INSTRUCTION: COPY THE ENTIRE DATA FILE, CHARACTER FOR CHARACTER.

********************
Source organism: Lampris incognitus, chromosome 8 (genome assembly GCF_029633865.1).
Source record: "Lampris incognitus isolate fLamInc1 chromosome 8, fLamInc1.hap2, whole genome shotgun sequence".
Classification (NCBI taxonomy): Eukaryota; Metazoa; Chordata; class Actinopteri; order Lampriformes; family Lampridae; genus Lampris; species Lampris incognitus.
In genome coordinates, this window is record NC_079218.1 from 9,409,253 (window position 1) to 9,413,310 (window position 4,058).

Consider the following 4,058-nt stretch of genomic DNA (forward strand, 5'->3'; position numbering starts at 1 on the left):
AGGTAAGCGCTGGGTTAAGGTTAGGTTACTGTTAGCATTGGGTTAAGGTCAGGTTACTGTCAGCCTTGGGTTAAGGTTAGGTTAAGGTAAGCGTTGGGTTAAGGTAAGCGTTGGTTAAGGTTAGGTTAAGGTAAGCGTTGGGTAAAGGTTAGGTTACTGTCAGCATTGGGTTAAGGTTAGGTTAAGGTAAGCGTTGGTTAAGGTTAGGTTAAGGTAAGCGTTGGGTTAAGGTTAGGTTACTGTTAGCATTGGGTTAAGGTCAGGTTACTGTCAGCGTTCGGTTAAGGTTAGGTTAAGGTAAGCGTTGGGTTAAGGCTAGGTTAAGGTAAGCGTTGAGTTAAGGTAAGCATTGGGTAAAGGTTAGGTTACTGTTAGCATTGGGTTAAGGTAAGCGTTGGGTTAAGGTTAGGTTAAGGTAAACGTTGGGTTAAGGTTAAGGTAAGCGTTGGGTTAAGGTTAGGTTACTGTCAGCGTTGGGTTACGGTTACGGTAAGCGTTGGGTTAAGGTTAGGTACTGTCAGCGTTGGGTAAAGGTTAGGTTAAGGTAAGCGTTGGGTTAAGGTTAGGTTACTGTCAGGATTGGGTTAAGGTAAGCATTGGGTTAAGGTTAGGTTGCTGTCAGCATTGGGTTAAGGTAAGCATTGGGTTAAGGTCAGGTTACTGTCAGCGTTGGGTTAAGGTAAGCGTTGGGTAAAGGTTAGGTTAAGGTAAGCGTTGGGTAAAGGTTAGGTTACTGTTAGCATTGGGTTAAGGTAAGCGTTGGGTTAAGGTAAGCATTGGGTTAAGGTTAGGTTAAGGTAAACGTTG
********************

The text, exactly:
Source organism: Lampris incognitus, chromosome 8 (genome assembly GCF_029633865.1).
Source record: "Lampris incognitus isolate fLamInc1 chromosome 8, fLamInc1.hap2, whole genome shotgun sequence".
Classification (NCBI taxonomy): Eukaryota; Metazoa; Chordata; class Actinopteri; order Lampriformes; family Lampridae; genus Lampris; species Lampris incognitus.
In genome coordinates, this window is record NC_079218.1 from 9,409,253 (window position 1) to 9,413,310 (window position 4,058).

Consider the following 4,058-nt stretch of genomic DNA (forward strand, 5'->3'; position numbering starts at 1 on the left):
AGGTAAGCGCTGGGTTAAGGTTAGGTTACTGTTAGCATTGGGTTAAGGTCAGGTTACTGTCAGCCTTGGGTTAAGGTTAGGTTAAGGTAAGCGTTGGGTTAAGGTAAGCGTTGGTTAAGGTTAGGTTAAGGTAAGCGTTGGGTAAAGGTTAGGTTACTGTCAGCATTGGGTTAAGGTTAGGTTAAGGTAAGCGTTGGTTAAGGTTAGGTTAAGGTAAGCGTTGGGTTAAGGTTAGGTTACTGTTAGCATTGGGTTAAGGTCAGGTTACTGTCAGCGTTCGGTTAAGGTTAGGTTAAGGTAAGCGTTGGGTTAAGGCTAGGTTAAGGTAAGCGTTGAGTTAAGGTAAGCATTGGGTAAAGGTTAGGTTACTGTTAGCATTGGGTTAAGGTAAGCGTTGGGTTAAGGTTAGGTTAAGGTAAACGTTGGGTTAAGGTTAAGGTAAGCGTTGGGTTAAGGTTAGGTTACTGTCAGCGTTGGGTTACGGTTACGGTAAGCGTTGGGTTAAGGTTAGGTACTGTCAGCGTTGGGTAAAGGTTAGGTTAAGGTAAGCGTTGGGTTAAGGTTAGGTTACTGTCAGGATTGGGTTAAGGTAAGCATTGGGTTAAGGTTAGGTTGCTGTCAGCATTGGGTTAAGGTAAGCATTGGGTTAAGGTCAGGTTACTGTCAGCGTTGGGTTAAGGTAAGCGTTGGGTAAAGGTTAGGTTAAGGTAAGCGTTGGGTAAAGGTTAGGTTACTGTTAGCATTGGGTTAAGGTAAGCGTTGGGTTAAGGTAAGCATTGGGTTAAGGTTAGGTTAAGGTAAACGTTG